• Scope is unlimited by exposure and wide cover ie inc CBRN. Excludes
war and cyber. Prescribed R/I rates charged to members.
• Relationship with Govt via formal retrocession agreement for which
premium paid.
• Act of Terrorism defined by 1993 Act. Government certification
required, or binding tribunal.
• Eligibility – commercial policyholders, property and BI only
• Financial backstop created post 9/11
• Includes commercial property/BI but also inc WC & Liability
• No overt premium charge for backstop but drawdown would
be recouped.
• Support is capped
• CBRN only included if underlying property includes
• Act of terrorism certified by Secretary of State. No appeal
• Expires Dec 31 2014.
• Not compulsory (apart from WC), but insurers must offer and
insured accept/refuse.
France – Gareat
• Compulsory scheme aimed at risks with exposures > E20m
(separate R/I arrangement available for ‘small’ risks)
• Compulsory for FFSA members to provide terrorism where fire
cover purchased
• Cover available to full sum insured and includes CBRN.
• Unlimited state guarantee (via CCR stop loss) on top of 5 layers of
aggregate cover from reinsurance market totalling E1.9bn and
insurer retention E400m.
• Pool does not build reserve, surplus rebated.
• ‘Act of Terrorism’ defined by French criminal code.
• Premiums are based on % of underlying property premium.
Pools- Different approaches
• Some are traditional insurance mechanisms
• Others are insurance but with a guarantee/backstop at the top
• Some governments take premiums for the coverage whereas
others only require payment upon drawdown of funds.
• Some pools buy reinsurance in the market.
• Market retention is usually retained within individual insurers but
some schemes build up reserves which act as the retention.
• Some examples of state compensation mechanism where
claimants indemnified direct by government.
• Some provide CBRN, many do not.
Why is state support still needed?
• These arrangements came about because of market failure and the
unavailability of sufficient cover.
• Governments stepped in to ensure assets were protected and the
wheels of commerce could continue turning.
• Most schemes envisage Government withdrawal if market
normalised and sufficient aggregate R/I cover was available.
• Just look at the current debate in USA around TRIA.
• Post 9/11 wasn’t just about the magnitude of that event, but about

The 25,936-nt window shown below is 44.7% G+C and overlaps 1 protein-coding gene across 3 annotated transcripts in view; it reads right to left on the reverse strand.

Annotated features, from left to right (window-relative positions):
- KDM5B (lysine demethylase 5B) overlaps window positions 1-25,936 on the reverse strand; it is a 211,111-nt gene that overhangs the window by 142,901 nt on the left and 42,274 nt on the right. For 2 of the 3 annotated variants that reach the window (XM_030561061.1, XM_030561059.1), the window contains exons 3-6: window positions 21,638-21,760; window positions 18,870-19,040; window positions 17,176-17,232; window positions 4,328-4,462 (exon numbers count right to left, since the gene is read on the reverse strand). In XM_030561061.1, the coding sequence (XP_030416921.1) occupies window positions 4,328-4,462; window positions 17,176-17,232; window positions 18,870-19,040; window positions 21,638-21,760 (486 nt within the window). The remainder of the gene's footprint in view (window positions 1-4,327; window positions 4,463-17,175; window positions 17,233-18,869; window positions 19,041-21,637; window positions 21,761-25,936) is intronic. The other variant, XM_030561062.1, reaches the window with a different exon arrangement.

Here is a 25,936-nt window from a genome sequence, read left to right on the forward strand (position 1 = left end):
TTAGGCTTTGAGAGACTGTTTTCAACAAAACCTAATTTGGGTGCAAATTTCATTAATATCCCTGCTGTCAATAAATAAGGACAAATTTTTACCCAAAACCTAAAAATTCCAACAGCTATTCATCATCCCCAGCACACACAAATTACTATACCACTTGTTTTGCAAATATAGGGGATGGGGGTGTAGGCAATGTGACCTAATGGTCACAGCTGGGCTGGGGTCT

the broader characteristics of terrorism risk it highlighted.
• That suggests terrorism continues to be a very different risk to
other catastrophe perils. Why is this?
Why is terrorism different?
Why is terrorism different?
To arrive at an objectively based premium for property insurance,
an underwriter must;
• Understand the capital needed to underpin the business.
• Decide how much re-insurance he/she must buy to soften the
effect of large/frequent losses.
• Understand the expected claims pattern from the business to be
This can only be done if the probability and severity of future
losses can be modelled to an acceptable tolerance. Future loss
patterns are based on historical data....but what happens if
historical data is limited and/or outdated?
Why is terrorism different?
• We have seen the similarity with natural catastrophe risks in that
both are exposed to low probability high consequence events
• NatCat models are mature and probabilistic loss simulations are
informed by a century of weather and loss data.
• Terrorism models share low probability characteristics but data is
scarce and thus frequency is more chaotic.
• Manifestation of weather perils are commonly understood, as
indeed is earthquake. Moreover weather ‘happens’ every day.
• Terrorism is dynamic and historically manifests in different ways
• Concept of dynamic uncertainty (Michel-Kerjan)
Why is terrorism different?
The effect of wind strength and direction on buildings can be
The effect of water can be modelled as can the effect of
earthquakes of varying magnitude
Terrorism is more difficult as terrorists aim to maximise damage
and can target weakpoints. Many variables such as type of attack,
explosive, number, situation and building type.
PML analysis complex
WTC – cover bought for 1 tower as perception 2 could never be
Why is terrorism different?
• Correlation – Both NatCat and terrorism share characteristic that
they can suffer spatially correlated losses and also the
simultaneous occurrence of many losses from single event.
• Terrorist losses can also be correlated across many more classes
of cover as evidenced by 9/11. eg Life, PA, WC, marine, aviation
• Correlation hinders risk diversification and thus affects capital.
• NatCat has always been a rating factor whereas terrorism was not
so nothing to base a premium upon
• Provision of CBRN (chemical, biological, radioactive, nuclear)
• Nature of risk changes in ways NatCat can’t.
Why is terrorism different?
• Human factor – terrorists can adapt their tactics to maximise damage,
recognise weakpoints in targets & purposefully adapt their strategy.